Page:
“Praise the bottle/sickled gold/its stopper fatter /than a comrade’s fist./Praise the communist.” An unlikely ode, yes, but one that we might feel prepared for, given the title of Jehanne Dubrow’s third collection, Red Army Red, a penetrating invocation of an American girlhood in the death rattle of the Cold War.
As a foreign-service brat myself, I confess some apprehension: would these poems fall prey to the expatriate-gaze-as-premise-for-art trap? But Dubrow’s sophistication and wit, her command of lyric turn and image, and, most importantly, her awareness of the particular nuances inherent to her speaker’s position vis à vis this historical moment eradicated any reservations. Dubrow’s lines demonstrate delicate muscularity, and she treats both the trivial and the grave with a bemused intelligence that marries well to her poetic concerns.
What’s particularly laudable in Red Army Red is the poet’s plaiting together of images, themes and landscapes from her diplomatic childhood with consumerism, lack, plenty, grunge. Gordan Gekko straddles the Fiats and melancholy shopgirls of Warsaw. It is these disjunctions that make new the tropes of the Eastern bloc that figure in the collection. Gunmetal grey is Urban Decay eyeshadow, Polish sky and “the shades…of hard parades/of polyester panties, pantalettes/ that snagged at skin, ballistic garter belts,/ the girdles leaving autocratic welts”(“Undergarments of the Soviet Era”) ; red is a fresh tube of M.A.C. lipstick as well as “mandatory red” and “the red that dyed December.” (“Purged History Of”).
The book’s first two sections set the drama of the speaker’s adolescence against the concurrent – but distant – fall of communism. Striking, too, is the speaker’s discomfort with claiming participation in both the historical moment she witnesses and the adolescent body she inhabits. “Like the Soviets,” she writes “my body had a plan for every phase…adolescence, a make of tyranny/ I couldn’t stand against. What to cut back? What to prune or hack into obedience?” (“Five Year Plan”). We can empathize with Dubrow’s ambivalence; she was, after all, There, witness to the “the city of nowhere—/ the city of discarded/ironies –lost shoes and scarves.” Yet she is also acutely aware of her privileged status, the separation her parents’ profession awarded, which translates here into images of glamour edged with unease. Preparing for a fête, nights of “waltz and gin,” her parents are “most beautiful,” yet her father is “stiff/so sensitive to the strip of silk that he barely moved,” and her mother’s neck is a “naked thing above her gown.”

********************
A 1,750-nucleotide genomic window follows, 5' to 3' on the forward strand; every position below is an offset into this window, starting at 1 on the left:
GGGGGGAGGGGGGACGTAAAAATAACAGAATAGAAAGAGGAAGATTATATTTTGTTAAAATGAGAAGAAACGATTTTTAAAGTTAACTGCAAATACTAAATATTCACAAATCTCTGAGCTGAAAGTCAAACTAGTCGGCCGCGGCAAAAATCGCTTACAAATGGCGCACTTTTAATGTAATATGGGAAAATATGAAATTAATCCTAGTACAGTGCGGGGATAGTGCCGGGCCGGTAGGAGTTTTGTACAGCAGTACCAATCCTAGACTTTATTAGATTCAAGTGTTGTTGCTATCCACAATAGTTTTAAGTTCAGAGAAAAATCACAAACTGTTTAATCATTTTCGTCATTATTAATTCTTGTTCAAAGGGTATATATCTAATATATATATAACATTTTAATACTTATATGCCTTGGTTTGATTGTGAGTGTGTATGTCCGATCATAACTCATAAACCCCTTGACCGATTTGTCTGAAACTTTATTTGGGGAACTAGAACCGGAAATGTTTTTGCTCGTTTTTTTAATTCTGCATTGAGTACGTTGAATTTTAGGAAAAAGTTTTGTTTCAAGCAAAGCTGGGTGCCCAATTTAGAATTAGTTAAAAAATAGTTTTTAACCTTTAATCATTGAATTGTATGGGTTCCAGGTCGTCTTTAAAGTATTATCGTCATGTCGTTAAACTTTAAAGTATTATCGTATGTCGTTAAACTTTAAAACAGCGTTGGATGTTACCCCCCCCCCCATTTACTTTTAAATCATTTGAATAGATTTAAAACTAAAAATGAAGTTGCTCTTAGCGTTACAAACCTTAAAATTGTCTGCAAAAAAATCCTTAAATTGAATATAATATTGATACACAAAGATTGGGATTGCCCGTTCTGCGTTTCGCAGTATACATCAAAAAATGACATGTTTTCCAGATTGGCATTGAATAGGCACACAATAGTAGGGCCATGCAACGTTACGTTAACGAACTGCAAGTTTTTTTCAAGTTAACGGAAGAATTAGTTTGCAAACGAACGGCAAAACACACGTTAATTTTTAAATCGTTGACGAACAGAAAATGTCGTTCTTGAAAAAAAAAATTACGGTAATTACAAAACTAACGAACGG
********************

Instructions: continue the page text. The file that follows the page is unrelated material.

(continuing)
In this poem, “Fancy,” Dubrow suggests that their beauty hinges on their silence, and this intersection of eros, silence, love and violence glides over many of the poems. “Whatever we said was love became/plutonium, became a spark/of panic in the buried world.” (“Chernobyl Year”) Hers is a childhood witnessing, yet Dubrow withholds – rightly, I think – the impulse to moralize what it is she observes. Her strategy here is the intelligent and unsettling juxtaposition of imagery, which coaxes the reader away from easy binaries about capitalism and communism, West and East, desire and satiety.
The third section, “Laissez-Faire,” draws us out of this narrative into a version of the present. Dubrow’s speaker is both outside and privy to the absence of capitalism in her girlhood. Stateside, both she and the New Poles are hypnotized by the greenback’s power and the allure of stocked shelf. Although the dollar-allowance of her childhood can no longer buy her “a week of luxury in Warsaw’s shops,” poems such as “Russian Red” and “Our Free-Market Romance” indicate a gentle horror at the allure of consumption and helplessness against its power.
Dubrow’s facility with form is another aspect of Red Army Red to praise, particularly her sinuous sonnets and elegant ghazals. She is perhaps less adept at playfulness; her imitations of Auden and Bishop lack the confidence of other poems. Perhaps, though, their comparable lack of gravitas is a commentary of its own. Can shopping be fodder for art? If we posit “consumer” as our primary identity, what will our subjects be? We’ve claimed “halving it all” as our slogan for 2013. Red Army Red is a necessary reminder of the manifold ways we have been told to live, and the suspicion that should necessarily accompany it. ”All forms are rooted/ in concrete,” declares Dubrow in “Agora”:
Some sink. Others
try lifting metal feet to walk away
Standing among them it’s clear
we’re much the same – three-dimensional
from the front, and from behind
the dark relief of hollowed trees.